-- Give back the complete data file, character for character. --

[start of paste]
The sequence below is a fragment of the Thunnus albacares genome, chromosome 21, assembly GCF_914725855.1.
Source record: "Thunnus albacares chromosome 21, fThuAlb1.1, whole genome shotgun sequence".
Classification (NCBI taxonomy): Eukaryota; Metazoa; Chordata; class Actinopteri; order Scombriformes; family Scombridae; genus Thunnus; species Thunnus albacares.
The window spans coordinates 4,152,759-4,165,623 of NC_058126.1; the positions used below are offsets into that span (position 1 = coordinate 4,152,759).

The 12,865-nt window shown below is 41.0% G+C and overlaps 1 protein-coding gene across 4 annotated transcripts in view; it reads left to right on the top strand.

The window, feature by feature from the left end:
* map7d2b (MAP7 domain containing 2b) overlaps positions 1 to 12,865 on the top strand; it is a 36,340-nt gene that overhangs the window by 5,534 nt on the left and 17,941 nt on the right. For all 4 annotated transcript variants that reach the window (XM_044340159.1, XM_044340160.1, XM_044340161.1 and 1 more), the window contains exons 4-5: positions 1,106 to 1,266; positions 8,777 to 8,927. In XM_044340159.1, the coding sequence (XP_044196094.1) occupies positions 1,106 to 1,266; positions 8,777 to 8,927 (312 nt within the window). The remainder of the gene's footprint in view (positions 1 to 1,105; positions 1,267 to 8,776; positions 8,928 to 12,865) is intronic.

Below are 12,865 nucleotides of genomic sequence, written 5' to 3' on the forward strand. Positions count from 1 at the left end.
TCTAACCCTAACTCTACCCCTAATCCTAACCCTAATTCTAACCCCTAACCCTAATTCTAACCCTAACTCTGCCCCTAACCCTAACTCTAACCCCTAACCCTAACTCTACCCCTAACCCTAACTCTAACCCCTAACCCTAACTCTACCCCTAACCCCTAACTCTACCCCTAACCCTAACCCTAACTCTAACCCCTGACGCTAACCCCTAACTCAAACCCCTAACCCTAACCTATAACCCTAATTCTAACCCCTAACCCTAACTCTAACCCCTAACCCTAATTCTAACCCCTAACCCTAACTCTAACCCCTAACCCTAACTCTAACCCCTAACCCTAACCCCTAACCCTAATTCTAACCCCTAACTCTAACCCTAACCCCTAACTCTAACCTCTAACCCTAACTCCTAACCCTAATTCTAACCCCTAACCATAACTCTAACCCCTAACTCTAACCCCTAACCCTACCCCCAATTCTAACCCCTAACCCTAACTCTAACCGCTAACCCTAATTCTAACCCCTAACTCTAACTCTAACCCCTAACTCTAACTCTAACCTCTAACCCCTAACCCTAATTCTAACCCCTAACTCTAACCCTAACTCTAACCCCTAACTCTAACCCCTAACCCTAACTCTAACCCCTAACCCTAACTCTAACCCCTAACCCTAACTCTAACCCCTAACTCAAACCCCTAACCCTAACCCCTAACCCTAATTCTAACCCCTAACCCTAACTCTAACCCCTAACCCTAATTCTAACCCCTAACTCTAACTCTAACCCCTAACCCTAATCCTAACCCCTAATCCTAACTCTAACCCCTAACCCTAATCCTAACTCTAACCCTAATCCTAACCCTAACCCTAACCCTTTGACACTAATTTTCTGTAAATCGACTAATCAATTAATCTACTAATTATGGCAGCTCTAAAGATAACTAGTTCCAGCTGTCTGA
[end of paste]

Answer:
The sequence below is a fragment of the Thunnus albacares genome, chromosome 21, assembly GCF_914725855.1.
Source record: "Thunnus albacares chromosome 21, fThuAlb1.1, whole genome shotgun sequence".
Classification (NCBI taxonomy): Eukaryota; Metazoa; Chordata; class Actinopteri; order Scombriformes; family Scombridae; genus Thunnus; species Thunnus albacares.
The window spans coordinates 4,152,759-4,165,623 of NC_058126.1; the positions used below are offsets into that span (position 1 = coordinate 4,152,759).

The 12,865-nt window shown below is 41.0% G+C and overlaps 1 protein-coding gene across 4 annotated transcripts in view; it reads left to right on the top strand.

The window, feature by feature from the left end:
* map7d2b (MAP7 domain containing 2b) overlaps positions 1 to 12,865 on the top strand; it is a 36,340-nt gene that overhangs the window by 5,534 nt on the left and 17,941 nt on the right. For all 4 annotated transcript variants that reach the window (XM_044340159.1, XM_044340160.1, XM_044340161.1 and 1 more), the window contains exons 4-5: positions 1,106 to 1,266; positions 8,777 to 8,927. In XM_044340159.1, the coding sequence (XP_044196094.1) occupies positions 1,106 to 1,266; positions 8,777 to 8,927 (312 nt within the window). The remainder of the gene's footprint in view (positions 1 to 1,105; positions 1,267 to 8,776; positions 8,928 to 12,865) is intronic.

Below are 12,865 nucleotides of genomic sequence, written 5' to 3' on the forward strand. Positions count from 1 at the left end.
TCTAACCCTAACTCTACCCCTAATCCTAACCCTAATTCTAACCCCTAACCCTAATTCTAACCCTAACTCTGCCCCTAACCCTAACTCTAACCCCTAACCCTAACTCTACCCCTAACCCTAACTCTAACCCCTAACCCTAACTCTACCCCTAACCCCTAACTCTACCCCTAACCCTAACCCTAACTCTAACCCCTGACGCTAACCCCTAACTCAAACCCCTAACCCTAACCTATAACCCTAATTCTAACCCCTAACCCTAACTCTAACCCCTAACCCTAATTCTAACCCCTAACCCTAACTCTAACCCCTAACCCTAACTCTAACCCCTAACCCTAACCCCTAACCCTAATTCTAACCCCTAACTCTAACCCTAACCCCTAACTCTAACCTCTAACCCTAACTCCTAACCCTAATTCTAACCCCTAACCATAACTCTAACCCCTAACTCTAACCCCTAACCCTACCCCCAATTCTAACCCCTAACCCTAACTCTAACCGCTAACCCTAATTCTAACCCCTAACTCTAACTCTAACCCCTAACTCTAACTCTAACCTCTAACCCCTAACCCTAATTCTAACCCCTAACTCTAACCCTAACTCTAACCCCTAACTCTAACCCCTAACCCTAACTCTAACCCCTAACCCTAACTCTAACCCCTAACCCTAACTCTAACCCCTAACTCAAACCCCTAACCCTAACCCCTAACCCTAATTCTAACCCCTAACCCTAACTCTAACCCCTAACCCTAATTCTAACCCCTAACTCTAACTCTAACCCCTAACCCTAATCCTAACCCCTAATCCTAACTCTAACCCCTAACCCTAATCCTAACTCTAACCCTAATCCTAACCCTAACCCTAACCCTTTGACACTAATTTTCTGTAAATCGACTAATCAATTAATCTACTAATTATGGCAGCTCTAAAGATAACTAGTTCCAGCTGTCTGA